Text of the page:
3 DIY Shoe Designs for Spring


by Courtney Gordner, Featured Guest Writer

Cozy sweaters. Leggings. Snow boots. Knit hats. As winter comes to a close, you’re probably looking into your closet and feeling a little tired of what you see. And while many of these items will be stored as soon as warmer weather hits, there are a few things that you can wear year-round. Shoes fall into this category.

In order to avoid fashion boredom after a cold season of wearing the same shoes over and over, you can spend your allotted spring-cleaning time revamping your collection. The best news of all is that you don’t have to be particularly visionary or crafty to make a change. The proof is below in three projects that’ll turn your old wedges, flats or sneakers into completely new pieces.

Bling Your Bottoms

You’ll find a pair of wedges in almost every girl’s closet these days, and for good reason: the sturdy heel provides height and stability, perfect for winter when sidewalks might be slick. If you have a pair of nude wedges laying around, you can update them easily for summer with glue, rhinestones and, of course, a little patience.


You’ll Need:

• Flatback rhinestones or crystals (approximately 15 gross, or 2,000 rhinestones, depending on the size of the crystals and the area you need to cover)

• Adhesive

• Tweezers

• Optional supplies: shoe cleaning solution, tray, plastic stick

1. Clean the surface of the area where you’ll be applying the rhinestones

2. Start at the edge of the wedge or back of the heel as you start gluing. Decide before you start whether you’re going to apply them in straight lines or in a random pattern.

3. Apply the glue to a very small area, as it dries quickly

4. Grab rhinestones with the tweezer and drop them onto the adhesive. You can use the tweezers or a thin plastic stick to move them around before they stick.

5. Let the glue set for 24-72 hours.


Lace Up Your Flats

Another standard winter shoe: the ballerina flat. Perhaps you’ve grown tired of your trusty black pair that go with just about everything. Rather than wearing a shoe that blends in this spring — or placing them and your other out-of-season items into self-storage — add some lace and turn your black flats into an eye-catching accessory.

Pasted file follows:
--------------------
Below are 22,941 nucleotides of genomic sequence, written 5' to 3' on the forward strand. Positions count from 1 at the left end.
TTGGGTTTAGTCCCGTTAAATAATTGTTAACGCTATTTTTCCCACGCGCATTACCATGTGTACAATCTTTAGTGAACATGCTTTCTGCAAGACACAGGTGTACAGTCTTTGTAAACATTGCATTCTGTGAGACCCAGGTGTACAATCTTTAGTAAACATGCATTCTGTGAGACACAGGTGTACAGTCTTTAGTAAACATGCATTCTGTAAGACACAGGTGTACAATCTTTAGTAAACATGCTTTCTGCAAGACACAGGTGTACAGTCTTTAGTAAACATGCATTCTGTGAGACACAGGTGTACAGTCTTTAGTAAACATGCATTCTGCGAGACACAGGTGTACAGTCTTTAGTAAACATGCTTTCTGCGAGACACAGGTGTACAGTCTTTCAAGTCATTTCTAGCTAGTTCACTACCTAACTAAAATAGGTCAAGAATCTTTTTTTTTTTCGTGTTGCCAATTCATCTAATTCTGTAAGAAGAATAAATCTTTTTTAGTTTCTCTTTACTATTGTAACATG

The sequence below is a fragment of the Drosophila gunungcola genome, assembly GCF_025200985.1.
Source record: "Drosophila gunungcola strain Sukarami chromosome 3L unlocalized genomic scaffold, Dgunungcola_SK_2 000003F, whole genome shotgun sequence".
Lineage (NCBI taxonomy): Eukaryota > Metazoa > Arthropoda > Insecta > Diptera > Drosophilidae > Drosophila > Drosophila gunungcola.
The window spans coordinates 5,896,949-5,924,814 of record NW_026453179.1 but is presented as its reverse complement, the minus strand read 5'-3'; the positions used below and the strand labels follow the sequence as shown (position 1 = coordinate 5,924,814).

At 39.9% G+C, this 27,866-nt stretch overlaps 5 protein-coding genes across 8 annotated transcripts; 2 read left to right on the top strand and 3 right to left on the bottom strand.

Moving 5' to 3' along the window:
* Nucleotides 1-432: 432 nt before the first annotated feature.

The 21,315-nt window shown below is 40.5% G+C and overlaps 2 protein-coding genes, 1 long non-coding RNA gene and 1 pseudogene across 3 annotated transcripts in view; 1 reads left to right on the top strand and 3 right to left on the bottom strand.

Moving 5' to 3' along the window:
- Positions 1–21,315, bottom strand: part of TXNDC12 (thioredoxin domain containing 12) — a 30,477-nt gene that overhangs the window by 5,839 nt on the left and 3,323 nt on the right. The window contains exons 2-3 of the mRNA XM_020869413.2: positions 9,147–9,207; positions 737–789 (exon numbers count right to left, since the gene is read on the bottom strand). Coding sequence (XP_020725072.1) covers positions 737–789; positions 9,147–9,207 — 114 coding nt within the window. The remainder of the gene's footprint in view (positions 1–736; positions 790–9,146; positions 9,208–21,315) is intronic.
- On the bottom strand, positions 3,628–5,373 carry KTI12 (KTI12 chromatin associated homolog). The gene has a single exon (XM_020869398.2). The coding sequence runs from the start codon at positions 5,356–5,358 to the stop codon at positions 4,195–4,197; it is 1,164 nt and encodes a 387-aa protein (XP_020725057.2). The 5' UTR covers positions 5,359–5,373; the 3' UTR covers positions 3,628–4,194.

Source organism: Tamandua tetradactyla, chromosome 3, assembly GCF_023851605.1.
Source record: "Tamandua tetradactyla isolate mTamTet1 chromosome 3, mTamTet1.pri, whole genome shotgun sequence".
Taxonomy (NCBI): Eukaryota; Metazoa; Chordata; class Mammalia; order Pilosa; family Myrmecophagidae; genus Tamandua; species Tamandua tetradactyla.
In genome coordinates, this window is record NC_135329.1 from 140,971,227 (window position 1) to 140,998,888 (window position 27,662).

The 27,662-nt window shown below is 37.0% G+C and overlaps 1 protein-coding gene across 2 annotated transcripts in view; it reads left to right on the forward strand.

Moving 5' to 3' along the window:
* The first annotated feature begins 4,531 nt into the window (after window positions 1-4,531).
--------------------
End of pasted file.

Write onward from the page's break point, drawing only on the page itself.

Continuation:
You’ll Need:

• Roll of lace ribbon

• Fabric glue

• Scissors

1. Place shoes side-by-side so you can make sure that you apply the lace in a similar pattern.

2. Brush a layer of fabric glue onto the front of your shoe, just below the opening for your foot. Place a piece of lace across the glue horizontally in the same place on both flats.

3. Continue this pattern of side-by-side placement as you place glue and lace on the entire shoe.

4. Once you’ve covered both shoes in lace, you’ll have excess lace hanging over the sides. If it runs onto the bottom, carefully cut the lace so that it ends before it touches the ground. If it is longer over the top hole where you place your feet, fold the lace over and glue it to the inside of the shoe.


Chevron-Stripe Your Sneakers

One of the hottest patterns of the moment is chevron. Its zig-zagging lines bedeck everything from dresses to tops to the curtains that hang in your living room. It’s time you introduced this fun geometric style to your old sneakers. This project works best for flat sneakers, similar to those by Keds or Converse.


You’ll Need:

• Paint pen(s) in at least one color that’s different than the color of your shoes

• Cardstock paper or other paper that’s thick, yet bendable

• Ruler

• Scissors

• Pencil


1. Using your ruler, outline a zigzag pattern on to the cardstock paper. Cut it out.

2. Trace the zigzag pattern onto your shoe, starting at the front and working back towards the heel. You can either make each line the same width or make them random sizes.

3. Once your lines are traced, begin to paint them in alternating colors.

4. Let the paint dry for as long as instructed on the container.


Voila! You are now ready for spring with three new pairs of shoes.


Photo credit: <a href=”http://www.flickr.com/photos/35754040@N04/6284535947/”>Stacie Stacie Stacie</a> via <a href=”http://photopin.com”>photopin</a> <a href=”http://creativecommons.org/licenses/by-sa/2.0/”>cc</a>

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